MEDFORD, Ore. — In spite of continued job growth and decreased unemployment, homelessness continues to rise in Jackson County, according to a new report provided by ACCESS. The report not only examines the overall number of homeless individuals in the County, but examines the causes and barriers to finding homes.
Jackson County saw a 15.6 percent increase in the total number of homeless people between 2017 and 2018—with the most recent count at 732, an increase of 99 people since 2017. The 2018 number is also the highest that count has been in seven years, according to ACCESS.
The root causes for homelessness in Jackson County (according to ACCESS):
- Loss of job
- Poor rental history and history of evictions
- Family trauma/crisis – divorce, family disputes
- Domestic violence/sexual abuse/stalking
- Loss of housing upon death of a relative
- Mental illness
- Job injury
- Physical disability
- Health crisis
- Substance use disorder
- Low wages
- Rent increases exceed ability to pay
- Very low vacancy rate
- Unexpected bills
- Education – cannot pay rent and tuition
Over a 10-year period, the highest number of homeless people counted was 1,049 in 2011. The lowest was 527, just two years ago in 2016.
Jackson County Continuum of Care (JCCC) conducts the survey, which they refer to as a "point in time" report. This year, teams of volunteers spread out through the county on Monday, January 22—surveying and counting those individuals living on the street, in camps, or in cars.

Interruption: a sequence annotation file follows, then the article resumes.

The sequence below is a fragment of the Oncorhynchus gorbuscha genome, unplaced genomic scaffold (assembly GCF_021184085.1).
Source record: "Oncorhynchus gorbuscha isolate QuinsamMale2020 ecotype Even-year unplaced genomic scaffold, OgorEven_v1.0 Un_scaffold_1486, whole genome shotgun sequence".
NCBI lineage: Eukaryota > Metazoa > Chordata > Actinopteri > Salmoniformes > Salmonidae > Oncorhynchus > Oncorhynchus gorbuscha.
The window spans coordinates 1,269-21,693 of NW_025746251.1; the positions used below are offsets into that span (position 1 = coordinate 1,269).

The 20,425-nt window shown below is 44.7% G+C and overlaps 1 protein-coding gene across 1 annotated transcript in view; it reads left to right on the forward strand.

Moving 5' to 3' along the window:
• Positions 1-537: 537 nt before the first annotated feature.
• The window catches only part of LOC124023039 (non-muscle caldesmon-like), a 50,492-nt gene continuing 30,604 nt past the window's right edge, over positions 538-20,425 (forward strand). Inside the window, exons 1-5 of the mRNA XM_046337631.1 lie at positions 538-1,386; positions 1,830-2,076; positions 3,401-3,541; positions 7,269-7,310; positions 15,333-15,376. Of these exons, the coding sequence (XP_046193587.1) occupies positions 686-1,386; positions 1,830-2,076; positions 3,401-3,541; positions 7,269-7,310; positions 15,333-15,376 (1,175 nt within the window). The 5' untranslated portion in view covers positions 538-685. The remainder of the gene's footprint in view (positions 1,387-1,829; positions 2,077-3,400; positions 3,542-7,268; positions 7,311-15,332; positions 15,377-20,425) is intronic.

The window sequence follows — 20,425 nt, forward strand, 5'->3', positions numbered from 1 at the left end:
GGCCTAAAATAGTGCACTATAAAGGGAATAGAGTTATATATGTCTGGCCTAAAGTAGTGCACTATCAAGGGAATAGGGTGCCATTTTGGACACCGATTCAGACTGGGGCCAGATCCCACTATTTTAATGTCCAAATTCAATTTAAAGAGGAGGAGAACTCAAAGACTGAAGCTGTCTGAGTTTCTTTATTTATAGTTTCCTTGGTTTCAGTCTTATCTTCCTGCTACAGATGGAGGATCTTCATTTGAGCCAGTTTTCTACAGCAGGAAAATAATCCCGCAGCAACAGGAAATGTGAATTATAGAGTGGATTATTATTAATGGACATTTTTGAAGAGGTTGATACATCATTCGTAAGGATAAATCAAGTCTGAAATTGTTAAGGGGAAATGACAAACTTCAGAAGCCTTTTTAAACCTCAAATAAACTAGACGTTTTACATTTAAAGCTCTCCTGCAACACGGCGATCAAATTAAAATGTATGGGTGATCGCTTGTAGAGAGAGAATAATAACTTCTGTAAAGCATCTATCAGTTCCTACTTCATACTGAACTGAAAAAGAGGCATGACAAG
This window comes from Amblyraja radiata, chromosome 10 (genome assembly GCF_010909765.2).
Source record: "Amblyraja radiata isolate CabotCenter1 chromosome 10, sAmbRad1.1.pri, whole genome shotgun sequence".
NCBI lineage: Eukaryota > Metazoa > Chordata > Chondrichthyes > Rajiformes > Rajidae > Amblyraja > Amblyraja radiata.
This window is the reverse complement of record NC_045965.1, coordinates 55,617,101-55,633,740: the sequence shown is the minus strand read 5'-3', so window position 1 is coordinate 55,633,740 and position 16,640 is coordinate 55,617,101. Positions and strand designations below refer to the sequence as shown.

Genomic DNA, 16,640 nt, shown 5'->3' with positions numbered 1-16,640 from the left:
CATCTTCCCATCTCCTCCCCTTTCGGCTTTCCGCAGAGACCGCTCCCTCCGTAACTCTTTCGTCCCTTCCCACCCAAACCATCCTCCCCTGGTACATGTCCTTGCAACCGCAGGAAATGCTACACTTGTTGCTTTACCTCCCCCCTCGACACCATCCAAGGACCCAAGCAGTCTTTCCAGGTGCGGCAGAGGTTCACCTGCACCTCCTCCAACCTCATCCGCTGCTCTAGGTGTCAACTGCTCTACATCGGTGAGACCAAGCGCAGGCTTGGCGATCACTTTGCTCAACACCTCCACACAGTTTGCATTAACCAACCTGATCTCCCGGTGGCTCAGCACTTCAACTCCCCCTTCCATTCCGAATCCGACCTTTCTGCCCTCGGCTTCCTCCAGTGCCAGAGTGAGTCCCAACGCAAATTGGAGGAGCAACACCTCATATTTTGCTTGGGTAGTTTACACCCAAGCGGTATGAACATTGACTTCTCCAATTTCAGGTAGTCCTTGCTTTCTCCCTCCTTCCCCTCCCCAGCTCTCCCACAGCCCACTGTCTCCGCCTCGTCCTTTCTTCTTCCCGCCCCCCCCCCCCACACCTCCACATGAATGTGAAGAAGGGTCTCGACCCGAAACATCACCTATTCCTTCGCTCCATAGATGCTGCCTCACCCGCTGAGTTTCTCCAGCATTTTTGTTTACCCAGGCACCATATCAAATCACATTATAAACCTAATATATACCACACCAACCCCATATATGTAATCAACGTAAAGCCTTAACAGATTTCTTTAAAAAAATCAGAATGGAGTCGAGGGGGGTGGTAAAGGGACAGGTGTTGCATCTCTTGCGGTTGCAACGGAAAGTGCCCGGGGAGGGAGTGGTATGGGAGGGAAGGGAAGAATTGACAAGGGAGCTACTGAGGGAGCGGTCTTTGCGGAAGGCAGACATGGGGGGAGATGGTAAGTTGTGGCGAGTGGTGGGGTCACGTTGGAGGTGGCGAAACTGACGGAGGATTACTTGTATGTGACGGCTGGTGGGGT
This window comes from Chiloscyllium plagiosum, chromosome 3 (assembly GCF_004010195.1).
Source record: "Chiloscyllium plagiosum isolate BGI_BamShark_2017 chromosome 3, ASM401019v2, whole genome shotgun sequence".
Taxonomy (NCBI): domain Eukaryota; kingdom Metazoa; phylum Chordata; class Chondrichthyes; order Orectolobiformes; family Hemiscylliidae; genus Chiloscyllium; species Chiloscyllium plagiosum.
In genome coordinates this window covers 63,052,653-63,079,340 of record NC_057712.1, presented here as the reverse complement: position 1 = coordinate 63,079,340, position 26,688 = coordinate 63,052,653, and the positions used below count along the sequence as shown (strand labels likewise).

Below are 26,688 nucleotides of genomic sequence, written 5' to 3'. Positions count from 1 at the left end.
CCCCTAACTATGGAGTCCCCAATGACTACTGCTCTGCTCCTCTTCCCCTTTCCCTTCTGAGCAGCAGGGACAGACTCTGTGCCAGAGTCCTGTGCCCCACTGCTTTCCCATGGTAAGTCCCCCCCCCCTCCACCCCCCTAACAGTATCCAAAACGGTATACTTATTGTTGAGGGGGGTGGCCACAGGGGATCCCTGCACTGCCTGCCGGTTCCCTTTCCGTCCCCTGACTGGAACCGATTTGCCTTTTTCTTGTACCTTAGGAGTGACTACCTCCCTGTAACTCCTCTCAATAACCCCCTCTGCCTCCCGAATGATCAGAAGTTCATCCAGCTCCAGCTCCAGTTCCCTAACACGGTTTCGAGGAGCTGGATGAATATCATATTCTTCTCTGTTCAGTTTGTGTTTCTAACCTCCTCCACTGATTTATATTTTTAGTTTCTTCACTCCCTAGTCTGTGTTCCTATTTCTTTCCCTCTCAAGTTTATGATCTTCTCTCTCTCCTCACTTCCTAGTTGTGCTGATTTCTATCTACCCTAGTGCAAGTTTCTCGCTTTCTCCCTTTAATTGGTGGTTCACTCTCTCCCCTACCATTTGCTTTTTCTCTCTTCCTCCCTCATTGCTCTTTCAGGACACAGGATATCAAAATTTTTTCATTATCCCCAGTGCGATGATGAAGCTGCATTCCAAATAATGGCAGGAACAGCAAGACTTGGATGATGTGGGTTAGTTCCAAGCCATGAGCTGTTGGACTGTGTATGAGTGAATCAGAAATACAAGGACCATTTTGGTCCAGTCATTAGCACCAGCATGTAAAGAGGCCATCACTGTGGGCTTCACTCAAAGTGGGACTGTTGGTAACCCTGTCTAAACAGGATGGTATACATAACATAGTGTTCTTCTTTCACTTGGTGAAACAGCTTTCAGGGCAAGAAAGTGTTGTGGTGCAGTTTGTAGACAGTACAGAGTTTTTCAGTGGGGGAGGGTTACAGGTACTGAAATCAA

“The count attempts to capture people who are sheltered or unsheltered to provide a snapshot of homelessness in the United States,” said Continuum of Care Homeless Prevention Coordinator Constance Wilkerson.
'Chronic homelessness' is also a growing issue, according to ACCESS—meaning that homeless people are spending more time homeless than previous years. This year's survey found that one of every three homeless residents were considered chronically homeless, compared to one in every four last year—an increase of 32 percent.
According to ACCESS, most of the chronically homeless suffer from either mental illness, physical disability, developmental disability, substance abuse disorder or some combination.
ACCESS reports that homeless veterans and young parents saw a marked increase this year over 2017.
The report also revealed that many of the homeless are able to bring in an income. However, that income was not enough to fund housing, as prices in the County skyrocket and availability shrinks.
The JCCC, which conducted the survey, consists of volunteers from ACCESS and other homeless assistance agencies, plus employees from both county and city governments, and other willing volunteers.
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